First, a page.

Cheap drugs won't stop scourge of AIDS in South Africa

June 25, 2001

In this issue of CMAJ, Dr. Daniel Ncayiyana, editor of the South African Medical Journal, comments on the state of the HIV/AIDS pandemic in his country. He says his country's government has offered unequivocal support for drugs to treat opportunistic infections due to HIV/AIDS, but has been justifiably cautious about committing to prophylaxis against mother-to-child transmission (MCTC), antiretroviral therapy (ART) and other treatment programs. Dr. Ncayiyana states that it is not clear that South Africa can afford to treat every patient with AIDS, even with greatly reduced drug prices. Secondly, he states it is not feasible to expect South Africa's poorly equipped hospitals and clinics in remote areas to provide the necessary infrastructure for a successful treatment program, and the country lacks the capacity to counsel and test all pregnant women at risk for MTCT. He also states that while ART will undoubtedly help alleviate suffering, it will not help "contain the scourge" of AIDS in South Africa.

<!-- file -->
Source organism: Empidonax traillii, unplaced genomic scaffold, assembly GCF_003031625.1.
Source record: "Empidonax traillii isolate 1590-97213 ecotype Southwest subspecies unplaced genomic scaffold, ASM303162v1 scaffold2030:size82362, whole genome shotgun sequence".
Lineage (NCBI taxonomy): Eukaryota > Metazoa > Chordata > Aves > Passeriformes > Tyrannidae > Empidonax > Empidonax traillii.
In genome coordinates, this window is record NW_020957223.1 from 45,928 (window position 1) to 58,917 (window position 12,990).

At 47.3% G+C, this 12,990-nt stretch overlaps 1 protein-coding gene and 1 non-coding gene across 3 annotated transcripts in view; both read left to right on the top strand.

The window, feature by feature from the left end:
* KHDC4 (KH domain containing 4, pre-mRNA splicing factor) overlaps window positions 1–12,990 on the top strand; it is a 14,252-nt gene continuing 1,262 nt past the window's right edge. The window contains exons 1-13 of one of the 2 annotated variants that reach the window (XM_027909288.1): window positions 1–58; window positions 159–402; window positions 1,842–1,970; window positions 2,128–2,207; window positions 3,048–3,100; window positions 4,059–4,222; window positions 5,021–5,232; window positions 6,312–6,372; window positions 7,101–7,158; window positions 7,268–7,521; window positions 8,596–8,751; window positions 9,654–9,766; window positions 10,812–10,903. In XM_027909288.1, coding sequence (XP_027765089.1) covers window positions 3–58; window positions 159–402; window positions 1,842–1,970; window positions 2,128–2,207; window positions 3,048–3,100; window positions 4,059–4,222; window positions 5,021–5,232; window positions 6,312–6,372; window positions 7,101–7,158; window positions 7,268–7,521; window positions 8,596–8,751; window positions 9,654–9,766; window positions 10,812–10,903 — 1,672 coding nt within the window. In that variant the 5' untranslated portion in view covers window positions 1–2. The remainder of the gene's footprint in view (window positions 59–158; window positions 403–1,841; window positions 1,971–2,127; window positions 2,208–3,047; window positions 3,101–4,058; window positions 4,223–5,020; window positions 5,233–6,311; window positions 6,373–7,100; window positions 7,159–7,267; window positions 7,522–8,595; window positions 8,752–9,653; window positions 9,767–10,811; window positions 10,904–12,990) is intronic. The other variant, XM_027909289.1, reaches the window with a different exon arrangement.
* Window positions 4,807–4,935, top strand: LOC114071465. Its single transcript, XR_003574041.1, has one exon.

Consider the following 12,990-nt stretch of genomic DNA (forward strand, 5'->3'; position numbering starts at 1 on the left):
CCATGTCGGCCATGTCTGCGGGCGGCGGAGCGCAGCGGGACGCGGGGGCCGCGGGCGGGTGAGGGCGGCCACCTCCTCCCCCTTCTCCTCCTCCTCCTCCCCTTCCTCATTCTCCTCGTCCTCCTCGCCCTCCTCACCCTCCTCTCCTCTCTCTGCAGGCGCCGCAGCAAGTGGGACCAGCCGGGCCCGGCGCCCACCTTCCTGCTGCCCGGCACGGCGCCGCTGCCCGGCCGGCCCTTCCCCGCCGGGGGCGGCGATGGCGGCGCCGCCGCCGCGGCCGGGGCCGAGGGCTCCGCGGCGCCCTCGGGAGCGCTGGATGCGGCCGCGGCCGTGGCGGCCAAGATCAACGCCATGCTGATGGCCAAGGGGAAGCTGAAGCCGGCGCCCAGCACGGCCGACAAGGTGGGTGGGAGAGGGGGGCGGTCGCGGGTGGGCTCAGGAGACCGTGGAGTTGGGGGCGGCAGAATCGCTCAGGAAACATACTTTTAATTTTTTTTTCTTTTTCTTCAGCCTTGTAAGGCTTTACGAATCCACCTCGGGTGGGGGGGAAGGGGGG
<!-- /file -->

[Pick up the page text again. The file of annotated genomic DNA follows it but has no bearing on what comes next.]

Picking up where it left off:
Antiretroviral therapy cannot be South Africa's first priority
-- D.J. Ncayiyana

Contact: Professor Daniel Ncayiyana, Editor, South African Medical Journal, Cape Town, South Africa; tel. 011-27-31-308-5100, email:

Canadian Medical Association Journal

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